Majority of people dissatisfied with political parties, according to Yorkshire university's study

MORE than three quarters of people are dissatisfied with political parties, research by the University of Sheffield has revealed.

The top words people surveyed used to describe political parties included “unrepresentative,” “undemocratic,” “self-interested” and “divided.”

A total of 77 per cent of those surveyed said they were fairly or very dissatisfied with parties.

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Researchers gathered data through a survey administered by YouGov and three public workshops.

They produced a report called What People Want to See in Parties Today and identified the seven main desired qualities: transparency, communication reliability, principles, inclusivity, accessibility and integrity.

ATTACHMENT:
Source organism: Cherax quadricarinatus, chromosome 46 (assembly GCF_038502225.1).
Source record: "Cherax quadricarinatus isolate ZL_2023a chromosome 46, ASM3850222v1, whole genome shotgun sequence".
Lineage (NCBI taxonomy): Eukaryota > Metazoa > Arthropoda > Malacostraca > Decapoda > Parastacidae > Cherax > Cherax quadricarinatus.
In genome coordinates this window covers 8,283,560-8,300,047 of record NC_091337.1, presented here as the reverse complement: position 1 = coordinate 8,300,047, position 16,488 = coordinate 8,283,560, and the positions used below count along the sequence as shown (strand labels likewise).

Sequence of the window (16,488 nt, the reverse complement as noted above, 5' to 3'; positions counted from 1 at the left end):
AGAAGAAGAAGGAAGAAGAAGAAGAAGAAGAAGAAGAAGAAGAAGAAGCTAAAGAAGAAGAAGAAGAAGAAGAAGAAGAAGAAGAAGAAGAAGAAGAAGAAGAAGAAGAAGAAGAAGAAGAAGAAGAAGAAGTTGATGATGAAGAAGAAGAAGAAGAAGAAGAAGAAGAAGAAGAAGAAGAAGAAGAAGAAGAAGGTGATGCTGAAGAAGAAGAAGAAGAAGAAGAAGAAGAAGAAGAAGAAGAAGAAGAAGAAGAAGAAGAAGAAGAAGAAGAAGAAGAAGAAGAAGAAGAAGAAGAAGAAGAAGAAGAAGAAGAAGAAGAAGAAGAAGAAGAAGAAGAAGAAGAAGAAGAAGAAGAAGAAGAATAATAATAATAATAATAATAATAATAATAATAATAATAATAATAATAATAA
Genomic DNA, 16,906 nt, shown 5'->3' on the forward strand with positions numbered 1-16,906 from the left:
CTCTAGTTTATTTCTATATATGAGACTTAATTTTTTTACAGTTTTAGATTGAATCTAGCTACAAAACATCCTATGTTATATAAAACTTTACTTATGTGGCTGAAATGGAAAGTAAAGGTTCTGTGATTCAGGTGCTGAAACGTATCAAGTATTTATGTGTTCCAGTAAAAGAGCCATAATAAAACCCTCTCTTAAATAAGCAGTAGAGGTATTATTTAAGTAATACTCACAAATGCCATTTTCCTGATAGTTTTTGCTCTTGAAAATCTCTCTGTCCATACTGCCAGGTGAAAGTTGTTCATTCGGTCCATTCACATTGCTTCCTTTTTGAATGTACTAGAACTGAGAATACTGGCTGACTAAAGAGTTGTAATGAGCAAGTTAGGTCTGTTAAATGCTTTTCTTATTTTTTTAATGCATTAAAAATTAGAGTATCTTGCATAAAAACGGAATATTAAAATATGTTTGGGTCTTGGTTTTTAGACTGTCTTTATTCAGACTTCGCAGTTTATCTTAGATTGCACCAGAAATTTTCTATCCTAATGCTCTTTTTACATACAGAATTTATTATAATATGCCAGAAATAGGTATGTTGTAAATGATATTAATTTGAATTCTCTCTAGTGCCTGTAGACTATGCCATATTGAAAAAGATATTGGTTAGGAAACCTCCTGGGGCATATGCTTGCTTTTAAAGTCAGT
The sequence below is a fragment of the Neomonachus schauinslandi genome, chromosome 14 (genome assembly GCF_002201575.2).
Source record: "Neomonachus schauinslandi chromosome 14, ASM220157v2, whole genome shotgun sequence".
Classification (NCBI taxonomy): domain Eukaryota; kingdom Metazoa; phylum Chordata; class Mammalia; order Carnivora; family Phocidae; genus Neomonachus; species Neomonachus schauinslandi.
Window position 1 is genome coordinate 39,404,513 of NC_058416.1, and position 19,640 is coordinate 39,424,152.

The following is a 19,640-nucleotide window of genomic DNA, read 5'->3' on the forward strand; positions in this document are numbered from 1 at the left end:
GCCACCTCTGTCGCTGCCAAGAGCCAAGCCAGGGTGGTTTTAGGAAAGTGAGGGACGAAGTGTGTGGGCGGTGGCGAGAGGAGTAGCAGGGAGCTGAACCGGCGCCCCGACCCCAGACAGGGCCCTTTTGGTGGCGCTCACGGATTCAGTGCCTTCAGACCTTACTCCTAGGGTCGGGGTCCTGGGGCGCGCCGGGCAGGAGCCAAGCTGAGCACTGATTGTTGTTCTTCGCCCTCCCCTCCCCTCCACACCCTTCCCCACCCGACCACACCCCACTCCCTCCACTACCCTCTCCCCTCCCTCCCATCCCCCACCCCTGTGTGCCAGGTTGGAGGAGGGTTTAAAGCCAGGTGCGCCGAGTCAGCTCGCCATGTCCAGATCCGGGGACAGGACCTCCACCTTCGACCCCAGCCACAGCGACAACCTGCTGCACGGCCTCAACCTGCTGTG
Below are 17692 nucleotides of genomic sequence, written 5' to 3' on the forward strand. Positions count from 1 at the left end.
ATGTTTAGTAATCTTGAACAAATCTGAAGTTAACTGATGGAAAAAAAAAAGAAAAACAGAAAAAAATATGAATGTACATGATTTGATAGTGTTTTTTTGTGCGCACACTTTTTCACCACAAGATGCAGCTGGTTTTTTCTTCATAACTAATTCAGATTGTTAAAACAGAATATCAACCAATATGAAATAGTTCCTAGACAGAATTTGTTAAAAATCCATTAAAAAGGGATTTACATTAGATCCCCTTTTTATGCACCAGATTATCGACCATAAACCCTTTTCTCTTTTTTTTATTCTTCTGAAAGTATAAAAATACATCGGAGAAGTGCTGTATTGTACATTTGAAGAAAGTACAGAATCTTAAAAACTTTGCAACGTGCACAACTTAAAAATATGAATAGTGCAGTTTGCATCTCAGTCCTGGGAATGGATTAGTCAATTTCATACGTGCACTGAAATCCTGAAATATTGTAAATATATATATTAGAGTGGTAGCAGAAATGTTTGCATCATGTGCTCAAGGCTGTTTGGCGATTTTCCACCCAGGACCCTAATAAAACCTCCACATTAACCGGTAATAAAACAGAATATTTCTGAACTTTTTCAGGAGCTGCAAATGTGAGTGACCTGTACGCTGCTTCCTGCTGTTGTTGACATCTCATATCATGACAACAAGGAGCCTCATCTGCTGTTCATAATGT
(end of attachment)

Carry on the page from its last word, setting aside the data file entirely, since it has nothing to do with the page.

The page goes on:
Dr Luke Temple, from the University of Sheffield’s Department of Geography, said: “There was a perception that parties mislead the electorate and, once in office, could not be trusted to deliver their promises.

“They were also seen to suffer minimal consequences because, by the time of the next election most people have forgotten and therefore didn’t vote them out.

“From this perspective, people desired parties that were trustworthy, reliable and stick to their promises; feeling that these were essential characteristics given people’s inability to hold parties to account between elections.”